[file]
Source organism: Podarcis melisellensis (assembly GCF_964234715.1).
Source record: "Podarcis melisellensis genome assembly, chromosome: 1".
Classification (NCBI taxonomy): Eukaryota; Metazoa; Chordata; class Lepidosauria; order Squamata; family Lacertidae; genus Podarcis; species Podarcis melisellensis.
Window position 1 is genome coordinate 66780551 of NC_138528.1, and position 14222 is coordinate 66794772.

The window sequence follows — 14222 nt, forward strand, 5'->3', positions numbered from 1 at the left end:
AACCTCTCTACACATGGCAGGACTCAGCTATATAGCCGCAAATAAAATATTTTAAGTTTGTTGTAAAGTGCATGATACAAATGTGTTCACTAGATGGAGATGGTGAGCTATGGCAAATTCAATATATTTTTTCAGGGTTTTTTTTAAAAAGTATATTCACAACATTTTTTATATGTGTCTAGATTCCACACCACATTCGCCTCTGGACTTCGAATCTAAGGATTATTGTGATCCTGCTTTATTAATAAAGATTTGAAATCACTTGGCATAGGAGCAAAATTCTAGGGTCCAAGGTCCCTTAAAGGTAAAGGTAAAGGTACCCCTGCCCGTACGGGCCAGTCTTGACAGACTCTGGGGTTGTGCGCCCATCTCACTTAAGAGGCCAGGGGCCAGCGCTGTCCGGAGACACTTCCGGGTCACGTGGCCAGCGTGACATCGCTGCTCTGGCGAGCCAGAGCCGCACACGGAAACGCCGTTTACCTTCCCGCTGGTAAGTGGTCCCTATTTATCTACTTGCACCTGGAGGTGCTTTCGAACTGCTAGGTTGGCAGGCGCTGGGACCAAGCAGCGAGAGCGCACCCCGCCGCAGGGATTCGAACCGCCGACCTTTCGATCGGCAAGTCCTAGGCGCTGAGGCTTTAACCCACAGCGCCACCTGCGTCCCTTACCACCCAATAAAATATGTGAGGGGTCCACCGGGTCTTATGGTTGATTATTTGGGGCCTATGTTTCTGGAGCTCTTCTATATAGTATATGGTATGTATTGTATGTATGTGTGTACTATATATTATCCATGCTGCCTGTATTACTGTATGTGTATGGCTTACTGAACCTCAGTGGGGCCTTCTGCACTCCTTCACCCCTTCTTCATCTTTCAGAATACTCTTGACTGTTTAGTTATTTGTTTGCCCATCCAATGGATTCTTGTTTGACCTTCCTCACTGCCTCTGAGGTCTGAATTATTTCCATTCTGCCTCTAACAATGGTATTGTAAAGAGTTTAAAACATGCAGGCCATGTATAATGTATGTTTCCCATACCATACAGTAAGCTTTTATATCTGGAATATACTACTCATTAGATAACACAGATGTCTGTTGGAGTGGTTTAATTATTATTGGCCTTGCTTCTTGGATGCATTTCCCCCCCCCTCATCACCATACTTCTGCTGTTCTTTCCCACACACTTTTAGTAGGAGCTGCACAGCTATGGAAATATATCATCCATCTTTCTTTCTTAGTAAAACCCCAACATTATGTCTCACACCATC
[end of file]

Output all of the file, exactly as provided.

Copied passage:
Source organism: Podarcis melisellensis (assembly GCF_964234715.1).
Source record: "Podarcis melisellensis genome assembly, chromosome: 1".
Classification (NCBI taxonomy): Eukaryota; Metazoa; Chordata; class Lepidosauria; order Squamata; family Lacertidae; genus Podarcis; species Podarcis melisellensis.
Window position 1 is genome coordinate 66780551 of NC_138528.1, and position 14222 is coordinate 66794772.

The window sequence follows — 14222 nt, forward strand, 5'->3', positions numbered from 1 at the left end:
AACCTCTCTACACATGGCAGGACTCAGCTATATAGCCGCAAATAAAATATTTTAAGTTTGTTGTAAAGTGCATGATACAAATGTGTTCACTAGATGGAGATGGTGAGCTATGGCAAATTCAATATATTTTTTCAGGGTTTTTTTTAAAAAGTATATTCACAACATTTTTTATATGTGTCTAGATTCCACACCACATTCGCCTCTGGACTTCGAATCTAAGGATTATTGTGATCCTGCTTTATTAATAAAGATTTGAAATCACTTGGCATAGGAGCAAAATTCTAGGGTCCAAGGTCCCTTAAAGGTAAAGGTAAAGGTACCCCTGCCCGTACGGGCCAGTCTTGACAGACTCTGGGGTTGTGCGCCCATCTCACTTAAGAGGCCAGGGGCCAGCGCTGTCCGGAGACACTTCCGGGTCACGTGGCCAGCGTGACATCGCTGCTCTGGCGAGCCAGAGCCGCACACGGAAACGCCGTTTACCTTCCCGCTGGTAAGTGGTCCCTATTTATCTACTTGCACCTGGAGGTGCTTTCGAACTGCTAGGTTGGCAGGCGCTGGGACCAAGCAGCGAGAGCGCACCCCGCCGCAGGGATTCGAACCGCCGACCTTTCGATCGGCAAGTCCTAGGCGCTGAGGCTTTAACCCACAGCGCCACCTGCGTCCCTTACCACCCAATAAAATATGTGAGGGGTCCACCGGGTCTTATGGTTGATTATTTGGGGCCTATGTTTCTGGAGCTCTTCTATATAGTATATGGTATGTATTGTATGTATGTGTGTACTATATATTATCCATGCTGCCTGTATTACTGTATGTGTATGGCTTACTGAACCTCAGTGGGGCCTTCTGCACTCCTTCACCCCTTCTTCATCTTTCAGAATACTCTTGACTGTTTAGTTATTTGTTTGCCCATCCAATGGATTCTTGTTTGACCTTCCTCACTGCCTCTGAGGTCTGAATTATTTCCATTCTGCCTCTAACAATGGTATTGTAAAGAGTTTAAAACATGCAGGCCATGTATAATGTATGTTTCCCATACCATACAGTAAGCTTTTATATCTGGAATATACTACTCATTAGATAACACAGATGTCTGTTGGAGTGGTTTAATTATTATTGGCCTTGCTTCTTGGATGCATTTCCCCCCCCCTCATCACCATACTTCTGCTGTTCTTTCCCACACACTTTTAGTAGGAGCTGCACAGCTATGGAAATATATCATCCATCTTTCTTTCTTAGTAAAACCCCAACATTATGTCTCACACCATC